NORWEGIAN open-access rail freight operator Cargolink ceased operations on February 11, 2016 as the company’s board decided to file for insolvency.
I have confirmed this News report by checking multiple sources, including the IRJ.
Like IKEA, Cargolink was heavily focused on moving cargo as if a subsidiary of another industry.
First operating its trains in November of 2008, Cargolink operated selected cargo freight trains across Norway from the terminal at Alnabru in Oslo to Bergen, Trondheim, Stavanger and Åndalsnes. It sought to build upon the open access concept that supposedly favored new entrants as competition to the established national rail train operating divisions.
That European rail model isn’t working out as well as originally expected. There have been some successes. This is a noted failure.
What does the closing tell us as rail economists? ========
Cargolink AS as a Norwegian railway company was initially organized and owned by the automotive distribution company Autolink.
Autolink, was at the time the largest distributor of automobiles in Norway, and had previously bought train services from the national rail operation trade named as CargoNet.
Cargolink focused on moving both autorack and container trains since November 2008.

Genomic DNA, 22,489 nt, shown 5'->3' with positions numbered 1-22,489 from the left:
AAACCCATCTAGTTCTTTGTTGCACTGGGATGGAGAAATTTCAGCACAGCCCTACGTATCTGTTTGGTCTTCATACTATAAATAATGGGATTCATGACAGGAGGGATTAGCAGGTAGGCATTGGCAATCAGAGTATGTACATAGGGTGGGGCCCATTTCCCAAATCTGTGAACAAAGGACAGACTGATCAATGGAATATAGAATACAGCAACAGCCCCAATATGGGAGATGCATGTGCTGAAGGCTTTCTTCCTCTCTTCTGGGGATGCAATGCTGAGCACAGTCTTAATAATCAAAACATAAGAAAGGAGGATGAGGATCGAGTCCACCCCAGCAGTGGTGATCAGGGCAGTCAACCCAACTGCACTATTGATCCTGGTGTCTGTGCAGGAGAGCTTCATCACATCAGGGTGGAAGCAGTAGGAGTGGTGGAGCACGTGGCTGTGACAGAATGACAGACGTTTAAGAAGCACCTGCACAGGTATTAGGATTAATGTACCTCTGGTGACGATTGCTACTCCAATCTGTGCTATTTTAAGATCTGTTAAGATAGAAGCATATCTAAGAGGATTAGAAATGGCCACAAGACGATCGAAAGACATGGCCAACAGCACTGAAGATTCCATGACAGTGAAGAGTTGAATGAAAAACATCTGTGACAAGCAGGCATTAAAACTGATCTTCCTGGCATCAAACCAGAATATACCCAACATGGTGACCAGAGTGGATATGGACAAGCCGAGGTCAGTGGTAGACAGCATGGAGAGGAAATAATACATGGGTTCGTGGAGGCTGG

Cargolink has a fleet of ten diesel locomotives, five shunters, 100 autoracks and 60 container cars. Its combined autorack and container trains were typically operated up to five times per week along the Sørland-, Bergen-, Rauma-, Røros- and Nordland lines into parts of Sweden.
The company at one time transports as many as 55,000 automotive cars annually using about 600 trains. It had reported at one time rail revenue of NOK 65 million.
LACK OF CRITICAL MASS?
In 2015 it reported that its traffic formal of 2014 was 13 400 TEUs = 6700 trailers, 340 000 tons —amounting to just 30 equivalent trailer trucks per day. Many of its trains operated with fewer than 15 of 40 foot length trailers/containers per train.
In 2015, the company made a presentation citing among its problems: 1) short sidings and resulting short freight trains; 2) Low priority for freights in a passenger rail culture; 3) both snow and water on tracks periodicity recurring track maintenance schedule interruptions;
Its primary customer Autolink was at one time responsible for about three-quarters of all new-car distribution in the country. On the weekly return trips from Northern Norway, Cargolink had used the empty cars to transport aluminum from Elkem Mosjøen.
In a statement, Cargolink said this week that “it has struggled financially in the face of challenging competitive conditions.” At it closes, the company employed 70 staff. That is down from 100 reported in 2014. ======
There is about 25 million to 27 million tons of annual rail cargo to compete for. Rail handles less than 15% of all of Norway’s annual cargo. //////